MIDDLEWEST 7

FROM THE PUBLISHER: Just as the chance for a new life was starting to come together, Abel spirals out of control again and his adoptive family gets caught in the storm.

Shrek and Donkey on a quest, walking the country side with pop music playing in the background and jokes of onions and gingerbread men. So that’s a kid’s movie sure, but Middlewest from Skottie Young and Jorge Corona is a book that I get Shrek vibes from. Fox is the Donkey to Abel’s Shrek. Fox is questioning him, berating him, but also being reliable, a friend.

 From issue #1 to #6, they walked and walked and well they walked some more, their banter passing the time. Abel and the Fox are on the run from Abel’s father, they have crossed paths with a troll, an old man named Jeb, and some sort of crow train hobo team. This journey they are on is not one that Abel wanted, delivering papers and spending time with his friends and Fox were his main priorities. But the Tornado Monster father threw a wrench into all that. What kind of powers does he have? And does Abel have them as well? How dangerous is all this? By the end of issue #6, Abel and Fox had settled at a carnival of sorts, with Abel ready to explode.

Issue #7 starts off with a nice flashback to Abel as a kid. Anger is something writer Young is trying to communicate us about Abel and his father. The existence of this power inside of them, its root is from anger. Seeing the flashback before we get to the present emergency was a great starting off point. It gave me a sense of where this might be going, and why. It was nice seeing all the characters together, fighting, and trying to save one another from an unknowable threat. This series is about friendship and about family. How strong we are together and how weak we are alone. The tears that Abel shed in this issue, I feel. He is a boy, without any parents. His mother is gone. And he ran away from the only father he had. An abusive father that hated his son just for existing. The friends he thought he made at carnival are all scared of him and what he can become.  He again has been told he his not welcome somewhere he considers a home. He’s a scared boy with no where to go, with something inside of him he does not understand.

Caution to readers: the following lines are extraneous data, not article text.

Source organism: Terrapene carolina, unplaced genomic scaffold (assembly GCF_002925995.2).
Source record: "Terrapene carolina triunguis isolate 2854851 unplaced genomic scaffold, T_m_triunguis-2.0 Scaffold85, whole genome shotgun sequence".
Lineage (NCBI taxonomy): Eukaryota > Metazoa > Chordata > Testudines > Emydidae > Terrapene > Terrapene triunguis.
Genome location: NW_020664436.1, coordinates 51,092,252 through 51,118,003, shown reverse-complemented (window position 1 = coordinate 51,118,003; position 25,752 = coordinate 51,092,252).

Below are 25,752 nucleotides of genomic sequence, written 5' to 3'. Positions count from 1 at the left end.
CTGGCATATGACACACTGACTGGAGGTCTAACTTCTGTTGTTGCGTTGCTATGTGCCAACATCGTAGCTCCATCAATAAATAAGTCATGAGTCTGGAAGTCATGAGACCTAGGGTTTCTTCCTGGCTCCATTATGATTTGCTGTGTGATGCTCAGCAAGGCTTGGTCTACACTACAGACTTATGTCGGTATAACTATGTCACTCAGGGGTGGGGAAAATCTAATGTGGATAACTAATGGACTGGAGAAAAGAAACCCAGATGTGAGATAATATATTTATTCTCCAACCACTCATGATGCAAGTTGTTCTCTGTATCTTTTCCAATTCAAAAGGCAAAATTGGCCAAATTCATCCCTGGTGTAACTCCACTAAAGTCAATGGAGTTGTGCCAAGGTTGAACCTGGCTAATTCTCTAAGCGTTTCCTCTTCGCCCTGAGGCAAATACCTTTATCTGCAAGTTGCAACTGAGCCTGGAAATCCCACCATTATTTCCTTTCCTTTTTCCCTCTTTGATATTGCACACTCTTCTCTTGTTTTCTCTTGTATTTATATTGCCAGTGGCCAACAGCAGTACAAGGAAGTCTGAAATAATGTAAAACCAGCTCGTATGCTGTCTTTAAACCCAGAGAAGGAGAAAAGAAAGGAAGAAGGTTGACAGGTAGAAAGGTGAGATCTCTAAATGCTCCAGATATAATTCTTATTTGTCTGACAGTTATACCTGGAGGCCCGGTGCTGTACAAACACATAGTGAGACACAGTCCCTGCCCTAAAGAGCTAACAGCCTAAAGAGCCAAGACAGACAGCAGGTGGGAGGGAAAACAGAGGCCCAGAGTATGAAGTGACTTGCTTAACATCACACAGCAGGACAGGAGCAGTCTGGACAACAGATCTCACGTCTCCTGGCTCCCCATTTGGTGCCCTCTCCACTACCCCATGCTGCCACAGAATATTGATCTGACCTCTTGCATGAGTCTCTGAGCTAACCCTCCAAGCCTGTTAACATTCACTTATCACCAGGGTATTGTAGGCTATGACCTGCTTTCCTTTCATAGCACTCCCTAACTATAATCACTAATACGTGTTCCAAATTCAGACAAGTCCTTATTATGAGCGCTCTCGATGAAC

The art in this series and in issue #7 is very good. Great colors, great lines. Eyes. I always focus on eyes when reading comics, this issue in particular has outstanding attention on the eyes. Bobby and Abel’s specifically, as well even Wrench the robot, extra awareness is paid to him in this issue. I love the geography of this book. From one place to the next, we see something new. The future? Not sure. Different universe? Not sure on that either, but the world created in this book is fresh and exciting and I love how it’s colored and drawn.

I hope to see more of Abel’s father in future issues; we haven’t seen much of him since issue #1 and 3, also some more clarification on what is inside Abel and his father. Seven issues in and still not to clear what’s happening with the central plot point. Seriously, Tornado Monster?  Fox and Abel are two great characters that I really love to follow, and care about. If Lord Farquaad shows up I’m sure Abel will make quick work of him. 


RATING: LET’S GO!

Emmet Davis

Emmet Davis, small town Ontario, Canada, I live with my two amazing kids and lovely partner. That's one half of my life, the other? Movies, Sports, and Comics.

Preacher, Batman: Year One, Locke and Key are some of my first loves and entries into the world of Comics, but the first comic I ever owned was The Amazing Spiderman: Skating on Thin Ice #1 from February of 1993. I was six years old then. That issue blended what I grew up to love as a teen and an adult, hockey and comics, and of course not doing drugs. Still own that same copy to this day. Thanks for reading